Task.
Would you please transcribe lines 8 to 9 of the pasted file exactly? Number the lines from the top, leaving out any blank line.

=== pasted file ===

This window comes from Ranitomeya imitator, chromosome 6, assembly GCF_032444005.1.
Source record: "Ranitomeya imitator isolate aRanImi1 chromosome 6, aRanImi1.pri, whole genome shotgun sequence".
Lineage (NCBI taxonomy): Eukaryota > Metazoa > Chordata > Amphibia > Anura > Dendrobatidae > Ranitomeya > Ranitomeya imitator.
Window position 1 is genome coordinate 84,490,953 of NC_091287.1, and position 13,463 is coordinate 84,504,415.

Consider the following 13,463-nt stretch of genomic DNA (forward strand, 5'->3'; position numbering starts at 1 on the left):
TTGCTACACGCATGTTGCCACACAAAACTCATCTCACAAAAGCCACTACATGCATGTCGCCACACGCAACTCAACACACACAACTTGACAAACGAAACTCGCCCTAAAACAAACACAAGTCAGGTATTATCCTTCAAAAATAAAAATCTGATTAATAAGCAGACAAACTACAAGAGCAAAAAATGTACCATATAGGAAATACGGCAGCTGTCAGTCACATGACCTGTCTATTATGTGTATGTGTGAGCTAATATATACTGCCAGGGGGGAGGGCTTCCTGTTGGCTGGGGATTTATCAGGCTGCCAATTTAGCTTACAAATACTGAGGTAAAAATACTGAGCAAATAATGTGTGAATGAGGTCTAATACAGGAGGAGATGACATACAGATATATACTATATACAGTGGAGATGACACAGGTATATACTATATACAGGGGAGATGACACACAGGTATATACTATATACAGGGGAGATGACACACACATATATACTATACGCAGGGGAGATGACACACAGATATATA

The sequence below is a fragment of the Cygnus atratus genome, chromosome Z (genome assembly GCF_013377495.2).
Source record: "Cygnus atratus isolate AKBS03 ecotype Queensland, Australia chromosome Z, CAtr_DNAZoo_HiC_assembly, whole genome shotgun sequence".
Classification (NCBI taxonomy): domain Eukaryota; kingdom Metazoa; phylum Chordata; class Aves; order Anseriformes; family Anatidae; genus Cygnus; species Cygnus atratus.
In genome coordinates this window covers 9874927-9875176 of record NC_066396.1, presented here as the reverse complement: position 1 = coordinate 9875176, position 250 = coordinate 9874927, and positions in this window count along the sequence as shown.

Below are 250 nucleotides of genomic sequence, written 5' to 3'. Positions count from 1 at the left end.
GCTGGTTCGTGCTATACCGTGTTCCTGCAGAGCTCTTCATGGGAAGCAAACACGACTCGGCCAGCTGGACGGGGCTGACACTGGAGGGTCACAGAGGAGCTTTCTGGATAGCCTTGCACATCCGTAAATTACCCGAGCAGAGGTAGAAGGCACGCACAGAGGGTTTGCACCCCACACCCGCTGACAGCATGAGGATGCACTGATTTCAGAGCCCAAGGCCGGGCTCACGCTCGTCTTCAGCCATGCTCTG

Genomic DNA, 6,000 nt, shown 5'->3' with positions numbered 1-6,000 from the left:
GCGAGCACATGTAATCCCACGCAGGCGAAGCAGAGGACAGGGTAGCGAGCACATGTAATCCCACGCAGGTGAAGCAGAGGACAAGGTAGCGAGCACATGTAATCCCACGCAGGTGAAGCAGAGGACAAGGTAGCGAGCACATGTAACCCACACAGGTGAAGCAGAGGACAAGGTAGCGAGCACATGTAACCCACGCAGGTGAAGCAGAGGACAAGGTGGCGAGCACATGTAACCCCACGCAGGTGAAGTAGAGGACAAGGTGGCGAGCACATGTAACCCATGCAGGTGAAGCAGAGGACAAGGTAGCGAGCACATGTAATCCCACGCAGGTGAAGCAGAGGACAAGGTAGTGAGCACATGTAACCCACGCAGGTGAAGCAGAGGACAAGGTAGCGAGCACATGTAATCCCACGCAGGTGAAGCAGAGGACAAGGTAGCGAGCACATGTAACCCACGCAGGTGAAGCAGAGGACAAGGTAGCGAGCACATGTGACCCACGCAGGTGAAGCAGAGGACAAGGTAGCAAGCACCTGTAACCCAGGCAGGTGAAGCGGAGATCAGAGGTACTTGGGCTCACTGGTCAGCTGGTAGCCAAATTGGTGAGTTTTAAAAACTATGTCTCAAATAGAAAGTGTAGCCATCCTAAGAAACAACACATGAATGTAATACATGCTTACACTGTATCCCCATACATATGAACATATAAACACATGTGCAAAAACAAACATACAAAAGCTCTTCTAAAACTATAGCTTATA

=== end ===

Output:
Source record: "Cygnus atratus isolate AKBS03 ecotype Queensland, Australia chromosome Z, CAtr_DNAZoo_HiC_assembly, whole genome shotgun sequence".
Classification (NCBI taxonomy): domain Eukaryota; kingdom Metazoa; phylum Chordata; class Aves; order Anseriformes; family Anatidae; genus Cygnus; species Cygnus atratus.